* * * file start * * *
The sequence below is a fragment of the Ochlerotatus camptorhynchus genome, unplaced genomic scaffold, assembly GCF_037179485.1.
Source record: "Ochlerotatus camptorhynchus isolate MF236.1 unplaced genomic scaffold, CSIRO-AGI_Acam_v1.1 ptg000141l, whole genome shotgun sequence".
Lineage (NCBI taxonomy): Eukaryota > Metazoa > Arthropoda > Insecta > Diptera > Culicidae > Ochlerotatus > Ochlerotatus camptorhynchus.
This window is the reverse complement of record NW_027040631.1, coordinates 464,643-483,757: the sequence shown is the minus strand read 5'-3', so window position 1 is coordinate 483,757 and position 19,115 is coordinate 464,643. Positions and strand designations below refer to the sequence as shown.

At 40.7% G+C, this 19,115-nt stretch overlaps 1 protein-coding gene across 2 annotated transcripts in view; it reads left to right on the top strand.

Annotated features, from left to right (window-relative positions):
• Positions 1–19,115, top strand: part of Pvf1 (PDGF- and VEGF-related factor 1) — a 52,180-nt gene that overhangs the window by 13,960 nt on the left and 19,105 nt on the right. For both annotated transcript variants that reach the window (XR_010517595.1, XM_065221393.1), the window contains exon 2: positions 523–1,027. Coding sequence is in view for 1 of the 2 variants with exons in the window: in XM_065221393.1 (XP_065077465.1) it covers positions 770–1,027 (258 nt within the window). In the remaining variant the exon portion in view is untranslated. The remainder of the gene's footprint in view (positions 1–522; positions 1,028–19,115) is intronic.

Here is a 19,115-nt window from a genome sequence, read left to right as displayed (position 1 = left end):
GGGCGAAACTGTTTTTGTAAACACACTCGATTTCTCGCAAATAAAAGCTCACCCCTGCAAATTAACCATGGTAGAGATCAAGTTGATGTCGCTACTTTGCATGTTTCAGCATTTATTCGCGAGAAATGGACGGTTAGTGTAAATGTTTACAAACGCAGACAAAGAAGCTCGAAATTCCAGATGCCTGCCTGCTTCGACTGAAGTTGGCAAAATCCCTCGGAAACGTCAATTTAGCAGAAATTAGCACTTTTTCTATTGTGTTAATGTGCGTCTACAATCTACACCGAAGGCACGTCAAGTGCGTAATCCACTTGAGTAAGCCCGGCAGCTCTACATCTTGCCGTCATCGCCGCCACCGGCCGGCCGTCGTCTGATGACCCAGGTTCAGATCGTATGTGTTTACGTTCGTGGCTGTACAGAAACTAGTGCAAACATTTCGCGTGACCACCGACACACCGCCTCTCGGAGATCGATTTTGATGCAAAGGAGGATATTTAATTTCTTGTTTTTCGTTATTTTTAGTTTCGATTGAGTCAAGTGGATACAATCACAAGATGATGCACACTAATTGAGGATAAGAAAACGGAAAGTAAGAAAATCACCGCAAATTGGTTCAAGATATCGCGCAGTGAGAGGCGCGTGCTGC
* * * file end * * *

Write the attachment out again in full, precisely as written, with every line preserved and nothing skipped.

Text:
The sequence below is a fragment of the Ochlerotatus camptorhynchus genome, unplaced genomic scaffold, assembly GCF_037179485.1.
Source record: "Ochlerotatus camptorhynchus isolate MF236.1 unplaced genomic scaffold, CSIRO-AGI_Acam_v1.1 ptg000141l, whole genome shotgun sequence".
Lineage (NCBI taxonomy): Eukaryota > Metazoa > Arthropoda > Insecta > Diptera > Culicidae > Ochlerotatus > Ochlerotatus camptorhynchus.
This window is the reverse complement of record NW_027040631.1, coordinates 464,643-483,757: the sequence shown is the minus strand read 5'-3', so window position 1 is coordinate 483,757 and position 19,115 is coordinate 464,643. Positions and strand designations below refer to the sequence as shown.

At 40.7% G+C, this 19,115-nt stretch overlaps 1 protein-coding gene across 2 annotated transcripts in view; it reads left to right on the top strand.

Annotated features, from left to right (window-relative positions):
• Positions 1–19,115, top strand: part of Pvf1 (PDGF- and VEGF-related factor 1) — a 52,180-nt gene that overhangs the window by 13,960 nt on the left and 19,105 nt on the right. For both annotated transcript variants that reach the window (XR_010517595.1, XM_065221393.1), the window contains exon 2: positions 523–1,027. Coding sequence is in view for 1 of the 2 variants with exons in the window: in XM_065221393.1 (XP_065077465.1) it covers positions 770–1,027 (258 nt within the window). In the remaining variant the exon portion in view is untranslated. The remainder of the gene's footprint in view (positions 1–522; positions 1,028–19,115) is intronic.

Here is a 19,115-nt window from a genome sequence, read left to right as displayed (position 1 = left end):
GGGCGAAACTGTTTTTGTAAACACACTCGATTTCTCGCAAATAAAAGCTCACCCCTGCAAATTAACCATGGTAGAGATCAAGTTGATGTCGCTACTTTGCATGTTTCAGCATTTATTCGCGAGAAATGGACGGTTAGTGTAAATGTTTACAAACGCAGACAAAGAAGCTCGAAATTCCAGATGCCTGCCTGCTTCGACTGAAGTTGGCAAAATCCCTCGGAAACGTCAATTTAGCAGAAATTAGCACTTTTTCTATTGTGTTAATGTGCGTCTACAATCTACACCGAAGGCACGTCAAGTGCGTAATCCACTTGAGTAAGCCCGGCAGCTCTACATCTTGCCGTCATCGCCGCCACCGGCCGGCCGTCGTCTGATGACCCAGGTTCAGATCGTATGTGTTTACGTTCGTGGCTGTACAGAAACTAGTGCAAACATTTCGCGTGACCACCGACACACCGCCTCTCGGAGATCGATTTTGATGCAAAGGAGGATATTTAATTTCTTGTTTTTCGTTATTTTTAGTTTCGATTGAGTCAAGTGGATACAATCACAAGATGATGCACACTAATTGAGGATAAGAAAACGGAAAGTAAGAAAATCACCGCAAATTGGTTCAAGATATCGCGCAGTGAGAGGCGCGTGCTGC